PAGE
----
The Following

the following

Since I’ve started my blog my focus has been mainly on movies and music. However, I am a big TV fan as well, and no current TV show has me as excited as The Following on FOX. Joe Carroll, played  by James Purefoy, is an imprisoned serial killer caught by the FBI. However Carroll escapes, and soon becomes backed by a cult. And, you guessed it, everybody in the cult are murderers themselves! The FBI calls for Ryan Hardy, played by Kevin Bacon; the man who previously caught Carroll. What has followed over the course of this season is a dark, creepy game of cat and mouse, which has set a new bar for acting and directing in a network TV series.

following

The Following currently has the best ensemble cast on network TV. Nico Tortorella and Adan Canto all play emotional, nuanced performances as cult members who have may have gotten in too deep. Valorie Curry does an excellent job playing a crazy, homicidal, yet vulnerable girl who is influenced too much by Carroll and his teachings. And Annie Parisse plays a tough FBI agent who has a dark history with cults. While all of these performances are phenomenal and deserve a lot of credit, the show survives on the acting performances of its leads.

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Kevin Bacon’s performance of Ryan Hardy is the best of his career. Hardy is an incredibly complex and difficult character. While on the outside Hardy may appear a typical TV cop, gruff and without mercy, in all actuality he is anything but. Hardy is haunted by his past encounters with Carroll, becoming an alcoholic and estranging himself from his past life. Hardy also developed a relationship with Carroll’s wife, played by Natalie Zea. While there is still plenty of chemistry there, it is clear that something has come between the two, not just the looming shadow of Joe Carroll. Every time Bacon and Zea are on screen together, they demonstrate an element of nuanced, subtle acting you usually don’t expect to see on network TV. While Ryan Hardy and Claire Matthews may make for great TV, their relationship cannot compete with that of Hardy and Carroll.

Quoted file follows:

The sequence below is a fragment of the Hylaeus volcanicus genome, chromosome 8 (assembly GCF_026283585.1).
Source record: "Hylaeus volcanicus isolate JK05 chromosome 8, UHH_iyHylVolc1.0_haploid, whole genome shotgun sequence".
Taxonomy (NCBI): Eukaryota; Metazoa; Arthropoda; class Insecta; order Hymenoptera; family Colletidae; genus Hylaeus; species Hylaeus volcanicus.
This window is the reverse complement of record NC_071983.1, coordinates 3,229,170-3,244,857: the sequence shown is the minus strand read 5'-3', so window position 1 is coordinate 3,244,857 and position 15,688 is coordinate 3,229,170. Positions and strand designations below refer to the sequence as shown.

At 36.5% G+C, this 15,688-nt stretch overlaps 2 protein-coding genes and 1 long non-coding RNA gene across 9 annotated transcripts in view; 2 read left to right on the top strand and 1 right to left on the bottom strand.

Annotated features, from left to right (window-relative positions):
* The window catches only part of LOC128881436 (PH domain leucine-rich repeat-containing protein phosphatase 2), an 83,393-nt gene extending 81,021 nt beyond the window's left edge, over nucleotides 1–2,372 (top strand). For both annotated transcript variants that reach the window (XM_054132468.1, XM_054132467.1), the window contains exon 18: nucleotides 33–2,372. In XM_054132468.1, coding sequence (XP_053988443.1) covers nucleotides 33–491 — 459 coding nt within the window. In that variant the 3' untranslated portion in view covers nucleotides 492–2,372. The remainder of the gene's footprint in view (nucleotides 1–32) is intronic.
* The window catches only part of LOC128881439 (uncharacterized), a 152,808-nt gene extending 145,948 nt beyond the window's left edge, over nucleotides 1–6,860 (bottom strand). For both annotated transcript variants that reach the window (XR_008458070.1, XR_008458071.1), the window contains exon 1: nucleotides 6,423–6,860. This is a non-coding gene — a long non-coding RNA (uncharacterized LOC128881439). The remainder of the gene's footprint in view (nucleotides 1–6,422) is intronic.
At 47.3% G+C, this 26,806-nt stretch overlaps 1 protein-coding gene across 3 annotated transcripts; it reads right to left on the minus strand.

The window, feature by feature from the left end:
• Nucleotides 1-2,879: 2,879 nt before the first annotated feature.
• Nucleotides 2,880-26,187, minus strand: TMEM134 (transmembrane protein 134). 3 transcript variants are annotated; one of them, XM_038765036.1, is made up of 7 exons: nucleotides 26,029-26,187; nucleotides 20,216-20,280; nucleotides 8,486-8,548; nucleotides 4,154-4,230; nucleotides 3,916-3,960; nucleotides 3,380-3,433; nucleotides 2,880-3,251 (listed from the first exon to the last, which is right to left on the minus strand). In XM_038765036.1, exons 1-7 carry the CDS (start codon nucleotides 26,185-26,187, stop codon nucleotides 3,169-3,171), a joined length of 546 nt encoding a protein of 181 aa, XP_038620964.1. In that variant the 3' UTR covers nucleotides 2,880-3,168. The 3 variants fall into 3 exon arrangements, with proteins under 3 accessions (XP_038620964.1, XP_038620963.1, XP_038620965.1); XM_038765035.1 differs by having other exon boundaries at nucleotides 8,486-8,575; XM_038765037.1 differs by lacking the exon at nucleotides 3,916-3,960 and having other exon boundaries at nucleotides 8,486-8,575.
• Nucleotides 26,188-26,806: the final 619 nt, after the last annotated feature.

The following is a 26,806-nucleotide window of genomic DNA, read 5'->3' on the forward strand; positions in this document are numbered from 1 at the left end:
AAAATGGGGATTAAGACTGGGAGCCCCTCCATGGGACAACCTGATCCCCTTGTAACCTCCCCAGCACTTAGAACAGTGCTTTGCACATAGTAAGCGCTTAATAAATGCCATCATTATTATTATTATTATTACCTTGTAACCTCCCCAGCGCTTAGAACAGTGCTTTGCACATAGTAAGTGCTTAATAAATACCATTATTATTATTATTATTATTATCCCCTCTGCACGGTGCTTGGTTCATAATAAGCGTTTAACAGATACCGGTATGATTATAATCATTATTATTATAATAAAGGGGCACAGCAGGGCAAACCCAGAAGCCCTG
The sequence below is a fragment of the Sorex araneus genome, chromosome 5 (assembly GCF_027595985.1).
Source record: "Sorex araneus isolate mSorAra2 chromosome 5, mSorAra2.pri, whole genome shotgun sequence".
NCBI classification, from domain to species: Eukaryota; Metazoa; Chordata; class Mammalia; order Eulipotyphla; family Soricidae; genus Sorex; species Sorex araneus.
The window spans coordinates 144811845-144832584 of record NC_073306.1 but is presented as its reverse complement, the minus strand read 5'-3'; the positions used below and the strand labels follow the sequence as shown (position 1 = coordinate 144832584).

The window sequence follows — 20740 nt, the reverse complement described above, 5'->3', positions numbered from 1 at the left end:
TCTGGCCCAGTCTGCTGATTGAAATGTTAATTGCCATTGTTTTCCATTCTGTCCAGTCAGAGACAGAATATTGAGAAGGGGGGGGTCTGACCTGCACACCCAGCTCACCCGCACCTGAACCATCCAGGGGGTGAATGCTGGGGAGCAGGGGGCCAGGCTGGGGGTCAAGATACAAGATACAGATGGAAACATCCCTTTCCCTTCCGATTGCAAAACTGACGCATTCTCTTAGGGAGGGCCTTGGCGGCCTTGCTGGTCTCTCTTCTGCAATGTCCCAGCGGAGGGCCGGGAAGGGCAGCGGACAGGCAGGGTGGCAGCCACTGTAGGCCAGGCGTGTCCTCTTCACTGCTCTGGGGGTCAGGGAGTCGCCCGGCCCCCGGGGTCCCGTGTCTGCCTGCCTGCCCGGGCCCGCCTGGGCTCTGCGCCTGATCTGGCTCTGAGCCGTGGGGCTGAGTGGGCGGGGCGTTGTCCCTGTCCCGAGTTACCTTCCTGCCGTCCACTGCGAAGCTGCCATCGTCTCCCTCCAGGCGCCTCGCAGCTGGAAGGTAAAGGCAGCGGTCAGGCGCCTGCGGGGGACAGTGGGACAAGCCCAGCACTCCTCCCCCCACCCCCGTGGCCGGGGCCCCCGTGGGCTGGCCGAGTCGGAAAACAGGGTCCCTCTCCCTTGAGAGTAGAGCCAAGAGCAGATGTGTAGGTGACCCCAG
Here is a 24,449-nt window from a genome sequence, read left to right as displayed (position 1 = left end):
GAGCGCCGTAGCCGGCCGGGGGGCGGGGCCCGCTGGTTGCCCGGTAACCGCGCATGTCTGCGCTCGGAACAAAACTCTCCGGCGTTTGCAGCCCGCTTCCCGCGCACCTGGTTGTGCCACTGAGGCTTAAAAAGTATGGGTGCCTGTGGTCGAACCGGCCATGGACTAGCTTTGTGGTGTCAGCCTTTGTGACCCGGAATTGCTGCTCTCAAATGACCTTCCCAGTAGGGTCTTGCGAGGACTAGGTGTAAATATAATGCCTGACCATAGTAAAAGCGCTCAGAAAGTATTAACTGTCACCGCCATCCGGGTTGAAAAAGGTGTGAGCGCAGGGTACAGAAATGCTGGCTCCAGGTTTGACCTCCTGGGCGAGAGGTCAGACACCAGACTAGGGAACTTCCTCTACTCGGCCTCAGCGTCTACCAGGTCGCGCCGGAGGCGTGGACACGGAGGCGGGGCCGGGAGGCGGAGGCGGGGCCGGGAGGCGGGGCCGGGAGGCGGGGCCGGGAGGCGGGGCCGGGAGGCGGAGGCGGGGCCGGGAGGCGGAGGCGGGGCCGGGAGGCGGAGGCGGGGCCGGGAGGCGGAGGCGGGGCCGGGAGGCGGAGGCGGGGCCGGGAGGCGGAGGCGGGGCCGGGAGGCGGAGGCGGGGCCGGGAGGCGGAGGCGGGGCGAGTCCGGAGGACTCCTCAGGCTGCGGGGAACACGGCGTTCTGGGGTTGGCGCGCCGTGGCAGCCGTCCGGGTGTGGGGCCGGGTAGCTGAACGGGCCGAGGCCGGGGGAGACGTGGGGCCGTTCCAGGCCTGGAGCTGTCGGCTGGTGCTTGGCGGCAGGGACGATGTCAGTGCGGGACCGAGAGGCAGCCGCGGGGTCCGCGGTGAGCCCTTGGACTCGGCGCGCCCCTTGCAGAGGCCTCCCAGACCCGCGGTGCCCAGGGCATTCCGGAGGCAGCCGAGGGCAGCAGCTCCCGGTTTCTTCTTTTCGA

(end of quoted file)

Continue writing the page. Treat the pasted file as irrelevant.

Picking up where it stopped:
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In much the same way that Silence of the Lambs was dominated by Hannibal Lecter, so too is The Following owned by Joe Carroll. The shadow of Purefoy’s character hangs heavy over almost every moment of the show. However, Carroll is not just a copy of Hannibal Lecter. Carroll is not a high class maniac who would eat someone’s liver with a glass of Chianti. Carroll is instead the embodiment of pure evil. Carroll is much darker, and not nearly as willing to help. Part of what makes The Following so scary is the fact that anyone could be part of the cult. And the cult is scary solely because they worship Carroll, a character who we grow to hate for all the right reasons.  Purefoy plays Carroll incredibly well, with a performance that deserves the immensity of his character.

One of the things that sets The Following apart from other network shows is its maturity. The show never talks down to the audience, letting the plan unravel without feeling the need to explain itself. The show is also unapologetically violent. Their are numerous times throughout the season where the audience must grit its teeth through some very horrific moments. However, these scenes are not without their reason, and are not simply thrown in for effect. Instead, they help make the gravity of the cults actions and murder hit home much harder. When a character dies in the first episode, they don’t just show the body. They show the corpse with all of the desecration the cult has given it. Scenes like this bring the audience in closer to the heroes and heighten the hate for the villains.

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However, not everything is black and white in The Following. While Joe Carroll is definitely evil, and Ryan Hardy is definitely good, every other character is up for grabs. This is not a straightforward show. Instead, The Following brings a steady dose of thought to the table, and makes you question everyone’s morals. If the past few episodes are any indication, the last half of this season is going to get very interesting. The Following in on at 9:00 on Mondays on the FOX network.

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